Of course, that’s assuming that you don’t want to avail yourself of the Bespoke services of Innes and his colleagues. Upon his graduation from Coventry University in 2008, Alex Innes joined Rolls-Royce. He was extensively involved in the design of the Wraith. He has also been involved with the design of a variety of items that automotive designers are not likely to ever become professionally involved with. Like a picnic hamper.
“Bespoke,” Innes explains, “goes back to Saville Row in London, when cloth was cut for a specific customer. It was spoken for. And we are involved in tailoring the very finest motor cars.”
The Rolls Bespoke program puts customers directly in touch with members of the design team. It is unfiltered. Many of the customers travel to Goodwood to discuss what they want to have executed for their car. Innes says he’s visited with customers at their homes and on their yachts.
“At Rolls-Royce,” he says, “we have three core design disciplines, two which are familiar to auto manufacturers: exterior and interior design. Seamlessly dovetailed into this and what makes us unique is Bespoke.”
Innes estimates that “95% of the Phantom family has an element of Bespoke in them.”
Thought of another way: There aren’t a whole lot of people who are driving a Rolls off a dealer’s lot.
Innes says that for one customer they designed a flask—a Thermos bottle, in effect—that is fitted under the arm rest and which is released via cam actuation. “I believe it is the only flask that has been crash tested.”
They designed walking sticks for a customer. “We’re car manufacturers,” Innes says, “but we had to understand how they were going to use them and how they could be integrated into the car.” The Bespoke designers executed the design; they worked with a partner to execute the carbon-fiber walking sticks.
They color match the vehicles. Innes says that one car had a uniform color inside and out—based on the shade of a woman’s lipstick.
While all of these are speci-fically tailored to customer requests—“We’re not in the business of creating lifestyle accessories; we’re in the business of enhancing the ownership experience of our cars,” Innes notes, so don’t go looking for a Rolls-Royce Accoutrements Catalog—there are “regular” options, though there can be a Bespoke aspect, as well.
One is the Starlight Headliner. Innes explains that it is a large piece of perforated leather. There are 1,340 perforations into which fiber optic cables are hand-placed. There are four light units feeding the fibers. Innes says that the intensity of the light emitted is based on the angle that the end of the fiber is cut and the length of the fiber. At night, the lighted headliner appears like a star-filled sky.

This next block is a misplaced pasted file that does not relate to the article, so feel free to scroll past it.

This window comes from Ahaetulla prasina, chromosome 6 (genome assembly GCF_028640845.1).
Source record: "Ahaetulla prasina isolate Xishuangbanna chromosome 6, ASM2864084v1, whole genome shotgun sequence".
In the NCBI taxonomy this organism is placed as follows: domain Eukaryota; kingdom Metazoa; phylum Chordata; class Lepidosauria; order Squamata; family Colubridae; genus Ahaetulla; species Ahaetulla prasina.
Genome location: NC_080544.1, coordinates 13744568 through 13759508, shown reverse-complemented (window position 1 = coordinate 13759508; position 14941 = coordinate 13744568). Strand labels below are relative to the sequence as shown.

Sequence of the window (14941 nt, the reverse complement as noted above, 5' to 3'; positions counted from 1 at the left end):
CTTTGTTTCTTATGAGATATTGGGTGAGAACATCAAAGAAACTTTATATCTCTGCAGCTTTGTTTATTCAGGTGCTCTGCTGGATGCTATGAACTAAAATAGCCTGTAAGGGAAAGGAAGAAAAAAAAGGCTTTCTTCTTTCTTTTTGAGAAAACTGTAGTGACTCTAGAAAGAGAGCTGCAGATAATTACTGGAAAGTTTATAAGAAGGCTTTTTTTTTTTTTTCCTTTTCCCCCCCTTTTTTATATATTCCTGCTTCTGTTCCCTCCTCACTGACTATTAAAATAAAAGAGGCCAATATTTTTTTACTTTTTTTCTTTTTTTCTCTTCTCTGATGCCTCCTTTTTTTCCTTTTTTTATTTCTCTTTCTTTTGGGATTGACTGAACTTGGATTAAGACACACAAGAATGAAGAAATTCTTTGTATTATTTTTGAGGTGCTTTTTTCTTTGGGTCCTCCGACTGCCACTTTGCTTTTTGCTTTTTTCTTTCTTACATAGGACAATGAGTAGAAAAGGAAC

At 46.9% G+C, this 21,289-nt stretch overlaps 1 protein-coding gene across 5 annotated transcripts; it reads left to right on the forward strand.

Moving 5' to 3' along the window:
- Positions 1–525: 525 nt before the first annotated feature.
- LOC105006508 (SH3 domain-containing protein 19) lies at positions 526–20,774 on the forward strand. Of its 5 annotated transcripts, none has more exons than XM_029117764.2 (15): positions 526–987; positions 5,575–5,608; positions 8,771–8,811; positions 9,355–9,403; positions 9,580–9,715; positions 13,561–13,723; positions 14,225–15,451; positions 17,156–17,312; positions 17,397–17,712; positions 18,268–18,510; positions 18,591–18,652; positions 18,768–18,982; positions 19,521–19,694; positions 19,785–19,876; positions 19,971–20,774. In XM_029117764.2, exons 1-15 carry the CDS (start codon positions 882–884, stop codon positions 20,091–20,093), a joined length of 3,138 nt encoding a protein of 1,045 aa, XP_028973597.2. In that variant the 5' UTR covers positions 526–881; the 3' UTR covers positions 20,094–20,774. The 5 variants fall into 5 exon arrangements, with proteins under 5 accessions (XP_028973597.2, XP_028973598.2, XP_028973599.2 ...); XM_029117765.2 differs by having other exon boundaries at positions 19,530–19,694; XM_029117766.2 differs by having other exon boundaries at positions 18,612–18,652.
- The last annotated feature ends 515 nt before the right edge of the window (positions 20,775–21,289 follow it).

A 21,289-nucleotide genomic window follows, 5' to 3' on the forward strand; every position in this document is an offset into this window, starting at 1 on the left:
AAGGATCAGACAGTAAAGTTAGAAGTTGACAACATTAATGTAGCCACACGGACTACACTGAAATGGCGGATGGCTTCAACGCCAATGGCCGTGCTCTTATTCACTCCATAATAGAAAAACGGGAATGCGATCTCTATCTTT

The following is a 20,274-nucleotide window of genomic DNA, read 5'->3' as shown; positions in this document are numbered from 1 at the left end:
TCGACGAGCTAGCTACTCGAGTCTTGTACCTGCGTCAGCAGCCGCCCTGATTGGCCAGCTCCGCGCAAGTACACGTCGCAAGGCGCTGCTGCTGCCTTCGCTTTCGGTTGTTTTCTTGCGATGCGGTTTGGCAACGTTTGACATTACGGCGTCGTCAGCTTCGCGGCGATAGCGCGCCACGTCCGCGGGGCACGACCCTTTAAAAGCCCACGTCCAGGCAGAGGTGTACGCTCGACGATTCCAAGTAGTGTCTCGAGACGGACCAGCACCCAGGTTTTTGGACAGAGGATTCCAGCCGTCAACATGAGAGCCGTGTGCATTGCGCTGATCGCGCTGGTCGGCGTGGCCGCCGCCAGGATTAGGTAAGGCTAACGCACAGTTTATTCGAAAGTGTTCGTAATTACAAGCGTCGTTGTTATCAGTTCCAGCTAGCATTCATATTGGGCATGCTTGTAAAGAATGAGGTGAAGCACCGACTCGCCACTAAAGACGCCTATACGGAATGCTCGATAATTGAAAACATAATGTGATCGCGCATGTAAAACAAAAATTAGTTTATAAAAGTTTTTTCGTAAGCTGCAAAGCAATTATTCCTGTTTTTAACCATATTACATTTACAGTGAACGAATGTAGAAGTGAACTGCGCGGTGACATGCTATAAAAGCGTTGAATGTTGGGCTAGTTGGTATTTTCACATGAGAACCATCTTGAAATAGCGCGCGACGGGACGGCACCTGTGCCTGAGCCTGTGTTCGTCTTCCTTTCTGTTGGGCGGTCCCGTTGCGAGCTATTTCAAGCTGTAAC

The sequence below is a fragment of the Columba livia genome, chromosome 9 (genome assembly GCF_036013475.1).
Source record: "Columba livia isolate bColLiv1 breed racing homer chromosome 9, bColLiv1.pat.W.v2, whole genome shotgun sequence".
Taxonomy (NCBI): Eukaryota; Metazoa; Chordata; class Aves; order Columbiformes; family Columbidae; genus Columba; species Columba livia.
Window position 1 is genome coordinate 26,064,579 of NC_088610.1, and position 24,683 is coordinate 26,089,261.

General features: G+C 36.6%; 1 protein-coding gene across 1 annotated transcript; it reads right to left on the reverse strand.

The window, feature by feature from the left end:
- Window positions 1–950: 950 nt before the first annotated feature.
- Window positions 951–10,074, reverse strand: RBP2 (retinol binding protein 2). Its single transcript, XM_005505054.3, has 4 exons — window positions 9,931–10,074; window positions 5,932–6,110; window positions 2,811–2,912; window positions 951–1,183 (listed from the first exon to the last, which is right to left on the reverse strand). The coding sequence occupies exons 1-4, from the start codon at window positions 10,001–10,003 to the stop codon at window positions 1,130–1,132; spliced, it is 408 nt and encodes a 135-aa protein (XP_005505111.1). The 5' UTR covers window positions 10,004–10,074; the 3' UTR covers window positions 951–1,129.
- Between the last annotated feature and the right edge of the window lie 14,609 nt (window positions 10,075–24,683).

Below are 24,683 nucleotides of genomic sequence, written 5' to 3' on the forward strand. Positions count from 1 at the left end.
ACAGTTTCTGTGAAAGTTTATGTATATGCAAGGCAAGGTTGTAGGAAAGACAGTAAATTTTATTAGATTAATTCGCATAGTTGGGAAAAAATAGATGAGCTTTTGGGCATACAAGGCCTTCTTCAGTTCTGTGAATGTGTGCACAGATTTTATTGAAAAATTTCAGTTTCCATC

A Bespoke aspect to the head-liner is that some customers have asked for the sky to appear as it did the night on a specific date, so Rolls consults with astronomers to get the star map just right.
“With the Wraith, we were moving in a different direction,” Innes says. They wanted to develop a vehicle that was more of a driver’s car, not a car to be driven in. “We’ve been known for limousines and an elevated driving position. Here, we wanted the occupants to sit slightly lower.” That was achieved, in part, by having a high belt line and elevating the instrument panel.
“The overall inspiration was that this would be the most powerful car in the marque’s history.” Which led them to develop the fastback design. Innes says that it surprised many Rolls-watchers, who had assumed that they would develop a more conventionally architected coupe.
One thing to know about Innes. He’s 27. And he designs Rolls-Royces.
“I find it to be a huge amount of responsibility,” he admits.
“Rolls-Royce has to be relevant now. We have a great history and lineage,” he says. “I feel like a custodian of that. My job as a designer is to make sure that the next 100 years are as successful, and to do that, we have to be relevant for modern times.”
The Wraith is the latest nod to modernity.
The Wraith is built on the bones of the Ghost (like the Ghost—and unlike the Phantom—the Wraith has a steel monoque architecture), and it includes some Ghost components, like the hood and the headlamps (“Though the aperture treatment is very different”).
The Wraith is a smaller car than the Ghost, “to emphasize the agility.”
(It is probably worth noting at this point that BMW has been building Rolls-Royce vehicles since 2003, and it knows more than a little about transparent platform sharing.)
“For us,” Innes remarks, “it is always an exercise in restraint.”